Men's Basketball: Depth, depth and more depth

UConn graduate student guard Sterling Gibbs pivots with the ball during the Huskies' exhibition game against Tampa at Gampel Pavilion on Sunday, Nov. 1, 2015. UConn defeated Tampa 88-72. (Bailey Wright/The Daily Campus)

It was clearly an exhibition game at Gampel Pavilion Sunday afternoon. The UConn men’s basketball easily handled Division II University of Tampa, 88-72.

During the course of the game, coach Kevin Ollie used a multitude of lineups, including a staggering 12 in the second half alone.

Depth might be UConn’s best attribute this season. The influx of four impact players, Jalen Adams, Shonn Miller, Steven Enoch and Sterling Gibbs, gives the Huskies a roster that easily goes 11 deep.

“We have a lot of different guys, but we’re still going to need that guy to be the alpha dog. You have to have it either way,” Ollie said. He went on to describe the versatility of his team, describing their ability to “go big, go small. We definitely have a lot of options.”

The final box score revealed 11 Huskies playing at least nine minutes, 10 of whom were in double digits. Miller finished as the leader with 28 minutes played. He finished with a team high 18 points and added six rebounds.

That this was, in fact, an exhibiton allowed Ollie to experiment with the lineup.

“This was a practice for us. We’re playing guys, seeing who can play with one another. I’ll watch the tapes. I’m not thinking about that too much, with getting the combinations yet. I know guys are going to play,” Ollie said. “I’ve got different combinations right now. But it all boils down to who’s in foul trouble, who’s not. Amida (Brimah) got two fouls, so everything I’m thinking about gets thrown out the window. Then you have to make adjustments, so it’s not a big deal right now.”

Finding a consistent lineup seems to be Ollie’s priority for the exhibition season. Carrying it deep into the regular season would be a boon. Last year’s team struggled to find the right combination, as a result of injuries.

“I don’t want it to be like last year where we had 20, 25 different starting lineups, Ollie said.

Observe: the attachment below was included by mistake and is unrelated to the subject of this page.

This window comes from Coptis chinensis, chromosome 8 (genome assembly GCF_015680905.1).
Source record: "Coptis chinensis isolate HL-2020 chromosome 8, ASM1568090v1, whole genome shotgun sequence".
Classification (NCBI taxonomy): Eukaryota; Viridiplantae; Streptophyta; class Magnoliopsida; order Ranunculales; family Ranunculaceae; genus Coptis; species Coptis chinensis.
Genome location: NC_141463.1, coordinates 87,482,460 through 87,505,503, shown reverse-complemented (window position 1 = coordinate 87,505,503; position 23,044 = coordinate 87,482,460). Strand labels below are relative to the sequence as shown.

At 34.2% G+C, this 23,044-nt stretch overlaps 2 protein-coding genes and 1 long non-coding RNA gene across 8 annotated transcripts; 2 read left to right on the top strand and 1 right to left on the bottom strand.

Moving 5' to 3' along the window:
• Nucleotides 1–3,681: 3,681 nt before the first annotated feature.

“Hopefully I can have a lineup that forms some sort of flow that I can have each and every game. Last year, we had starting lineups every time we came out on the court with injuries. Hopefully we can stay away from the injury bug, so I can have a set group out there. Like I said, we’re deep. We can go with the flow with the defense and the offense and see who’s playing their best. Hopefully we can come off the bench and not lose any rhythm.”

Omar Calhoun, a senior guard who has experienced the highs and lows of this program, embraced the depth of this particular squad, noting the already strong chemistry.

“This has been one of the better teams as far as loving to play together,” Calhoun said. “No one wants to be the alpha dog; we want everyone to look good. This is the first real team where everyone wants the next person to succeed. I like how that is.”

He said that he and his teammates weren’t particularly worried about their own individual minutes.

“As a player you shouldn’t really be worried about (minutes)” Calhoun said. “You should only be playing to win. You play the game to win, minutes are gonna come. Everything is just going to happen for you. That’s the mindset we all take, it’s not a competition amongst each other, we just want to go out there and win.”

As UConn advances towards the regular season, the balancing act of finding the right lineup combination and keeping all 11 players satisfied with their roles will be this team’s defining quality.

If Sunday’s exhibition was any indication, Ollie has it handled.


Elan-Paolo DeCarlo is a staff writer for The Daily Campus, covering the men's basketball team. He can be reached via email at elan-paolo.decarlo@uconn.edu. He tweets @ElanDeCarlo.